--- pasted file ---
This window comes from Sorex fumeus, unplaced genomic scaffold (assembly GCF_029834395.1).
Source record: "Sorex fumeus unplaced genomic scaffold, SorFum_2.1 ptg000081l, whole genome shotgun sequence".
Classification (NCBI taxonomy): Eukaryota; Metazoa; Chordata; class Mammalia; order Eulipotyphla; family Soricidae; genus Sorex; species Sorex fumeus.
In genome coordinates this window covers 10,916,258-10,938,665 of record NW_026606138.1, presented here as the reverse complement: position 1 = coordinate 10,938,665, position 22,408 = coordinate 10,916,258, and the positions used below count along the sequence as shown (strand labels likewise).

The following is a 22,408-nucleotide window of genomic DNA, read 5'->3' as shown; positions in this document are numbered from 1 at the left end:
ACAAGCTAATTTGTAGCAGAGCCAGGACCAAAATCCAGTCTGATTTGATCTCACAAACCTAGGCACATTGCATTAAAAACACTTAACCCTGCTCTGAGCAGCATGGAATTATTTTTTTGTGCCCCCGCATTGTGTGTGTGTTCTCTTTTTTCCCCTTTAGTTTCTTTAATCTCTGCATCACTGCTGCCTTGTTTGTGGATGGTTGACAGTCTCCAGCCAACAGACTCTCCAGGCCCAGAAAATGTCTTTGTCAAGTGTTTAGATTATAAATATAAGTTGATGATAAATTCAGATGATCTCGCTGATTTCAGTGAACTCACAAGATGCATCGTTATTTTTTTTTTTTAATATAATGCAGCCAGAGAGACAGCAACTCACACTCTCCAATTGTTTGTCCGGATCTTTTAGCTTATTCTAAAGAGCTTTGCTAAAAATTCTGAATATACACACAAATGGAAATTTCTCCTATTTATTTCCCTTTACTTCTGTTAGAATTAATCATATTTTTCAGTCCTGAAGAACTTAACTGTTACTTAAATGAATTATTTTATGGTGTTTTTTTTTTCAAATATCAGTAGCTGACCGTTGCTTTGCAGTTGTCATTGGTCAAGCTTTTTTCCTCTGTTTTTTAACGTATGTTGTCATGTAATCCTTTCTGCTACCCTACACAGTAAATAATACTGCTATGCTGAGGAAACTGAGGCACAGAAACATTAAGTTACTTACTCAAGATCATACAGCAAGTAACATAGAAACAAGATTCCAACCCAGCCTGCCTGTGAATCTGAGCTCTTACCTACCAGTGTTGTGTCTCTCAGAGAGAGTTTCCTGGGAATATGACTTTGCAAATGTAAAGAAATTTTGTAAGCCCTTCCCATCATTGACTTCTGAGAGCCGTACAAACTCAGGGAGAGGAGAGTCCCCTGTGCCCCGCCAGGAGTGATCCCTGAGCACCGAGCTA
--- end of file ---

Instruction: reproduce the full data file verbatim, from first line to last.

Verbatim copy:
This window comes from Sorex fumeus, unplaced genomic scaffold (assembly GCF_029834395.1).
Source record: "Sorex fumeus unplaced genomic scaffold, SorFum_2.1 ptg000081l, whole genome shotgun sequence".
Classification (NCBI taxonomy): Eukaryota; Metazoa; Chordata; class Mammalia; order Eulipotyphla; family Soricidae; genus Sorex; species Sorex fumeus.
In genome coordinates this window covers 10,916,258-10,938,665 of record NW_026606138.1, presented here as the reverse complement: position 1 = coordinate 10,938,665, position 22,408 = coordinate 10,916,258, and the positions used below count along the sequence as shown (strand labels likewise).

The following is a 22,408-nucleotide window of genomic DNA, read 5'->3' as shown; positions in this document are numbered from 1 at the left end:
ACAAGCTAATTTGTAGCAGAGCCAGGACCAAAATCCAGTCTGATTTGATCTCACAAACCTAGGCACATTGCATTAAAAACACTTAACCCTGCTCTGAGCAGCATGGAATTATTTTTTTGTGCCCCCGCATTGTGTGTGTGTTCTCTTTTTTCCCCTTTAGTTTCTTTAATCTCTGCATCACTGCTGCCTTGTTTGTGGATGGTTGACAGTCTCCAGCCAACAGACTCTCCAGGCCCAGAAAATGTCTTTGTCAAGTGTTTAGATTATAAATATAAGTTGATGATAAATTCAGATGATCTCGCTGATTTCAGTGAACTCACAAGATGCATCGTTATTTTTTTTTTTTAATATAATGCAGCCAGAGAGACAGCAACTCACACTCTCCAATTGTTTGTCCGGATCTTTTAGCTTATTCTAAAGAGCTTTGCTAAAAATTCTGAATATACACACAAATGGAAATTTCTCCTATTTATTTCCCTTTACTTCTGTTAGAATTAATCATATTTTTCAGTCCTGAAGAACTTAACTGTTACTTAAATGAATTATTTTATGGTGTTTTTTTTTTCAAATATCAGTAGCTGACCGTTGCTTTGCAGTTGTCATTGGTCAAGCTTTTTTCCTCTGTTTTTTAACGTATGTTGTCATGTAATCCTTTCTGCTACCCTACACAGTAAATAATACTGCTATGCTGAGGAAACTGAGGCACAGAAACATTAAGTTACTTACTCAAGATCATACAGCAAGTAACATAGAAACAAGATTCCAACCCAGCCTGCCTGTGAATCTGAGCTCTTACCTACCAGTGTTGTGTCTCTCAGAGAGAGTTTCCTGGGAATATGACTTTGCAAATGTAAAGAAATTTTGTAAGCCCTTCCCATCATTGACTTCTGAGAGCCGTACAAACTCAGGGAGAGGAGAGTCCCCTGTGCCCCGCCAGGAGTGATCCCTGAGCACCGAGCTA